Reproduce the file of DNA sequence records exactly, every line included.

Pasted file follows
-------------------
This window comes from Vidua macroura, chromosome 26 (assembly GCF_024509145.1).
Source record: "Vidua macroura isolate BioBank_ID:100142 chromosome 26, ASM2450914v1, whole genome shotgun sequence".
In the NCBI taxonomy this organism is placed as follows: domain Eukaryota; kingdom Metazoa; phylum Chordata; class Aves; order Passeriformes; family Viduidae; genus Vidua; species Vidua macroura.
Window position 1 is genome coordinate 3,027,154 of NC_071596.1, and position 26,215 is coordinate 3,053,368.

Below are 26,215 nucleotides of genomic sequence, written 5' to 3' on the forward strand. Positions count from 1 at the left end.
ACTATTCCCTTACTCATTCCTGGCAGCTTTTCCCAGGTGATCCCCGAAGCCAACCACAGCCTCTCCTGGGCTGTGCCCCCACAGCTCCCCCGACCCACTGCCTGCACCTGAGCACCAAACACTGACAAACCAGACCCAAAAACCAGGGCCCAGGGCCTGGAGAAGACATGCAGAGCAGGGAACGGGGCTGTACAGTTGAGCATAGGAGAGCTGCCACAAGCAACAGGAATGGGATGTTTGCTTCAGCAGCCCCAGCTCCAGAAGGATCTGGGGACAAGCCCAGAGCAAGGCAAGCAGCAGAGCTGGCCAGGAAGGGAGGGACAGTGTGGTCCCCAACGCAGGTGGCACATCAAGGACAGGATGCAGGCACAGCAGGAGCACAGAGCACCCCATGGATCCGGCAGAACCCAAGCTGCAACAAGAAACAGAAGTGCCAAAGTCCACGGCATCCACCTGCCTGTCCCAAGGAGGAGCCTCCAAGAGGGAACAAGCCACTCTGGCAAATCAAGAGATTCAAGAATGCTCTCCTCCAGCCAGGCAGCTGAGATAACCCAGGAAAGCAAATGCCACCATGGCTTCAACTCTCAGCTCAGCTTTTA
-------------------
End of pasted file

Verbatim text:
This window comes from Vidua macroura, chromosome 26 (assembly GCF_024509145.1).
Source record: "Vidua macroura isolate BioBank_ID:100142 chromosome 26, ASM2450914v1, whole genome shotgun sequence".
In the NCBI taxonomy this organism is placed as follows: domain Eukaryota; kingdom Metazoa; phylum Chordata; class Aves; order Passeriformes; family Viduidae; genus Vidua; species Vidua macroura.
Window position 1 is genome coordinate 3,027,154 of NC_071596.1, and position 26,215 is coordinate 3,053,368.

Below are 26,215 nucleotides of genomic sequence, written 5' to 3' on the forward strand. Positions count from 1 at the left end.
ACTATTCCCTTACTCATTCCTGGCAGCTTTTCCCAGGTGATCCCCGAAGCCAACCACAGCCTCTCCTGGGCTGTGCCCCCACAGCTCCCCCGACCCACTGCCTGCACCTGAGCACCAAACACTGACAAACCAGACCCAAAAACCAGGGCCCAGGGCCTGGAGAAGACATGCAGAGCAGGGAACGGGGCTGTACAGTTGAGCATAGGAGAGCTGCCACAAGCAACAGGAATGGGATGTTTGCTTCAGCAGCCCCAGCTCCAGAAGGATCTGGGGACAAGCCCAGAGCAAGGCAAGCAGCAGAGCTGGCCAGGAAGGGAGGGACAGTGTGGTCCCCAACGCAGGTGGCACATCAAGGACAGGATGCAGGCACAGCAGGAGCACAGAGCACCCCATGGATCCGGCAGAACCCAAGCTGCAACAAGAAACAGAAGTGCCAAAGTCCACGGCATCCACCTGCCTGTCCCAAGGAGGAGCCTCCAAGAGGGAACAAGCCACTCTGGCAAATCAAGAGATTCAAGAATGCTCTCCTCCAGCCAGGCAGCTGAGATAACCCAGGAAAGCAAATGCCACCATGGCTTCAACTCTCAGCTCAGCTTTTA